• Michael was awarded two Michelin stars in 2012, at his restaurant in Surrey. Following his move to Gidleigh Park, Devon, in 2016, he again retained two Michelin stars within just 10 months of his arrival.

• He was awarded five AA Rosettes in January 2017 – the first time the AA had ever awarded five rosettes mid-year in its 61-year history.

• He’s travelled all over the world in the name of food and has worked in kitchens in the likes of Spain, France, Surrey, Devon, North Yorkshire, The Lake District and Lancashire, where he grew up.


TRY THIS >>

Salt-baked celeriac, fermented Yorkshire garlic emulsion, celeriac purée, ricotta
Serves 6

For the salt-baked celeriac

Ingredients

• 1 medium-sized celeriac 150g salt

• 300g plain flour

• 200g waterHen of the woods mushrooms

• A handful of baby watercress

Method
Mix the salt and plain flour together in a bowl, slowly adding the water to make a pastry (you may not need to use all of the water – just until your pastry is the correct consistency to roll out).

Roll out the pastry and wrap it around the whole celeriac. Place on a baking tray and cook in the oven at 180C for 1 and 3/4 hours (ideally until the internal temperature reaches 87C).

Remove from the oven and leave to cool. Once cool, break open the pastry and remove the skin. Then roughly tear the celeriac into pieces.

For the garlic emulsion

Ingredients

• 4 cloves Yorkshire garlic (blanched for 7 minutes)

• 4 cloves black garlic

• 1 egg yolk

• 60g water

• 1.1g anthem gum

• 2g salt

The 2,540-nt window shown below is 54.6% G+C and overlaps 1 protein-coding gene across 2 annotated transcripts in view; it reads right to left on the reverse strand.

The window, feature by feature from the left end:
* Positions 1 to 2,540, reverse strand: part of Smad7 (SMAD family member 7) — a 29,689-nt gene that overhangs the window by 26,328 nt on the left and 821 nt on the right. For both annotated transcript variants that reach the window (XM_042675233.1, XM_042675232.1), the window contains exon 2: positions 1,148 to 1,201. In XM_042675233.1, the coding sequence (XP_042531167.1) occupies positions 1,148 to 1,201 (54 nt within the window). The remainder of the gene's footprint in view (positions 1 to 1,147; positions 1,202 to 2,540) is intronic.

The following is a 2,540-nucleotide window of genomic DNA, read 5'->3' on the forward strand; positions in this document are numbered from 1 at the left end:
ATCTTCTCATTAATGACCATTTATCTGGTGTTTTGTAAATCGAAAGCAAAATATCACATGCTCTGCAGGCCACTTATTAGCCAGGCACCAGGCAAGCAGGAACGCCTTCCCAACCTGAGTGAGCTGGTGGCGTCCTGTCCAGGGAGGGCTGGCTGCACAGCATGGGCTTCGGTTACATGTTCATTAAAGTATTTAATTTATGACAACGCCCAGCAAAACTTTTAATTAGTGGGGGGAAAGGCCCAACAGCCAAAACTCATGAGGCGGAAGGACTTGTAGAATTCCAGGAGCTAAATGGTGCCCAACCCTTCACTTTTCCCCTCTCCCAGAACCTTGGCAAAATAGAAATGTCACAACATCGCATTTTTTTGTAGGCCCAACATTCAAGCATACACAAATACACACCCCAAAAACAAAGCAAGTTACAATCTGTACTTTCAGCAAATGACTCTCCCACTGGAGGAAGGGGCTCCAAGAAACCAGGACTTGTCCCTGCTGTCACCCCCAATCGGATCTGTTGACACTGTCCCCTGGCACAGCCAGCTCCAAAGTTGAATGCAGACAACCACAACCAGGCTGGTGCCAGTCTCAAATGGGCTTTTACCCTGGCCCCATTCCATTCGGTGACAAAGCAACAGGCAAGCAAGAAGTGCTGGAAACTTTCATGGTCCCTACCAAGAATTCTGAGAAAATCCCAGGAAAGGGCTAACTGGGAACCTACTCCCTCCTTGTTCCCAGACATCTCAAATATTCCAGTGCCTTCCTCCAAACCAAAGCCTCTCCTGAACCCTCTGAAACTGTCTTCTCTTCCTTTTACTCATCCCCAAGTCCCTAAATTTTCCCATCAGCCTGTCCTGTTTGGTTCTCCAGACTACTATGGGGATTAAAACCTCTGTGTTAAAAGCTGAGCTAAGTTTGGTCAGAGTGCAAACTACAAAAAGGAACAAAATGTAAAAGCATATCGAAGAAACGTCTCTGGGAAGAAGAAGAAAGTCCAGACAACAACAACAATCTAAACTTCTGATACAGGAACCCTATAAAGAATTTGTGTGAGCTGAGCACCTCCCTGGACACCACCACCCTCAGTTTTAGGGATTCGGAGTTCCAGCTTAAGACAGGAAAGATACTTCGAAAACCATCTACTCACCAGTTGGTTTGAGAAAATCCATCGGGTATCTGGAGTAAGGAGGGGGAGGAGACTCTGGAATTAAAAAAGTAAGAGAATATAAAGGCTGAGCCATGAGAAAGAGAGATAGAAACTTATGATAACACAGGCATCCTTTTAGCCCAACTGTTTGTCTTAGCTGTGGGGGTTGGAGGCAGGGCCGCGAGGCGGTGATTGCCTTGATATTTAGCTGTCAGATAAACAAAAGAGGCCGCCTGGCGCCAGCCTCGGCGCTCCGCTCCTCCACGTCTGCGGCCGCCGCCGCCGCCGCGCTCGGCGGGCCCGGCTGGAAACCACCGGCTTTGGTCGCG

• 175g sunflower oil

Method
Add all of the ingredients, apart from the oil, into a small jug blender and blitz until well mixed. Slowly add the oil to emulsify, then season to taste. Pass through a fine sieve.

For the celeriac discs

Method

Using a mandolin, cut the celeriac into slices, approximately 3mm thick. Using a 7cm-round cutter, cut into disks. Set the off-cuts aside for your purée.

Cook in salted simmering water for one minute.

Remove from the water, lay flat and allow to cool.

For the celeriac purée

Ingredients

• Off-cuts of celeriac from your disks 100g butter

•  Salt to season

Method

Take the off-cuts of the celeriac from your disks and finely slice.

Place into a ziplock or vac pack bag, remove air and seal.

Boil in the bag for 40-45 minutes. Blend with the butter, salt and a little hot water.

For the nasturtium oil

Ingredients

• 100g nasturtium leaves 220g sunflower oil

Method

Bring the oil to 50C. Add your nasturtiums and oil to a jug blender and blitz on max for 20 seconds. Pass through a muslin and chill. Any excess oil can be stored in the freezer.

To plate

Colour off your mushrooms in oil and season with salt and pepper on both sides.

Add a knob of butter to the pan and allow to foam. Cook the mushrooms for a few seconds.

Lightly colour your salt-baked celeriac in oil and season with salt and pepper.

Heat your celeriac disks in hot water, drain and glaze with olive oil, or melted butter.

Wilt the baby watercress lightly with oil and season with salt and pepper.

Heat your purée. You can make your own ricotta, or buy the best quality you can find.

Add approximately two heaped teaspoons of ricotta to each plate, then serve.